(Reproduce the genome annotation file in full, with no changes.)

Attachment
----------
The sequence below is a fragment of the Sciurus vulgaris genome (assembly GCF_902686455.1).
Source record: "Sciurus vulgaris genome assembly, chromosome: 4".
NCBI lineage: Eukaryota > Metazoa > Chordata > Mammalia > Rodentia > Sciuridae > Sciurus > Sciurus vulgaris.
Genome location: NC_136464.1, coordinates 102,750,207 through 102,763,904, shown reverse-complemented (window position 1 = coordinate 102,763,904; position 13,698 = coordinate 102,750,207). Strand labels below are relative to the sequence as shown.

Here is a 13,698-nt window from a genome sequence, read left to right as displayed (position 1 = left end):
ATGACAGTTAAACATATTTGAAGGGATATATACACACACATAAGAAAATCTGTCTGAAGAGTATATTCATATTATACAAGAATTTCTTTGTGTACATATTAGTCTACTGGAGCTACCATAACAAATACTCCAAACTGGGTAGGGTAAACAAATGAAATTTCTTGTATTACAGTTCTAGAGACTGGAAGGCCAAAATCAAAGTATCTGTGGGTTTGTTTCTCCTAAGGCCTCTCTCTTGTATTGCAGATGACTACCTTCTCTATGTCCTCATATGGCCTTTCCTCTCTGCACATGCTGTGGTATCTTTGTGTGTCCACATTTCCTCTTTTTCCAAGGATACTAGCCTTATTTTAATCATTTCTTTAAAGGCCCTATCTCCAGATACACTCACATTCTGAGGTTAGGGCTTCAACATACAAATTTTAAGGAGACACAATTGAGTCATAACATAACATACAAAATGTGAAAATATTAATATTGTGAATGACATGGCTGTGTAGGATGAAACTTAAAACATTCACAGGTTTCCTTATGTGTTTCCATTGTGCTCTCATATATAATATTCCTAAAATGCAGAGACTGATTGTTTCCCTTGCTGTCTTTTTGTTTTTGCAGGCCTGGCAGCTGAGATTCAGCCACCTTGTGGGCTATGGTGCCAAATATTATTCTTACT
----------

The sequence below is a fragment of the Sciurus vulgaris genome (assembly GCF_902686455.1).
Source record: "Sciurus vulgaris genome assembly, chromosome: 4".
NCBI lineage: Eukaryota > Metazoa > Chordata > Mammalia > Rodentia > Sciuridae > Sciurus > Sciurus vulgaris.
Genome location: NC_136464.1, coordinates 102,750,207 through 102,763,904, shown reverse-complemented (window position 1 = coordinate 102,763,904; position 13,698 = coordinate 102,750,207). Strand labels below are relative to the sequence as shown.

Here is a 13,698-nt window from a genome sequence, read left to right as displayed (position 1 = left end):
ATGACAGTTAAACATATTTGAAGGGATATATACACACACATAAGAAAATCTGTCTGAAGAGTATATTCATATTATACAAGAATTTCTTTGTGTACATATTAGTCTACTGGAGCTACCATAACAAATACTCCAAACTGGGTAGGGTAAACAAATGAAATTTCTTGTATTACAGTTCTAGAGACTGGAAGGCCAAAATCAAAGTATCTGTGGGTTTGTTTCTCCTAAGGCCTCTCTCTTGTATTGCAGATGACTACCTTCTCTATGTCCTCATATGGCCTTTCCTCTCTGCACATGCTGTGGTATCTTTGTGTGTCCACATTTCCTCTTTTTCCAAGGATACTAGCCTTATTTTAATCATTTCTTTAAAGGCCCTATCTCCAGATACACTCACATTCTGAGGTTAGGGCTTCAACATACAAATTTTAAGGAGACACAATTGAGTCATAACATAACATACAAAATGTGAAAATATTAATATTGTGAATGACATGGCTGTGTAGGATGAAACTTAAAACATTCACAGGTTTCCTTATGTGTTTCCATTGTGCTCTCATATATAATATTCCTAAAATGCAGAGACTGATTGTTTCCCTTGCTGTCTTTTTGTTTTTGCAGGCCTGGCAGCTGAGATTCAGCCACCTTGTGGGCTATGGTGCCAAATATTATTCTTACT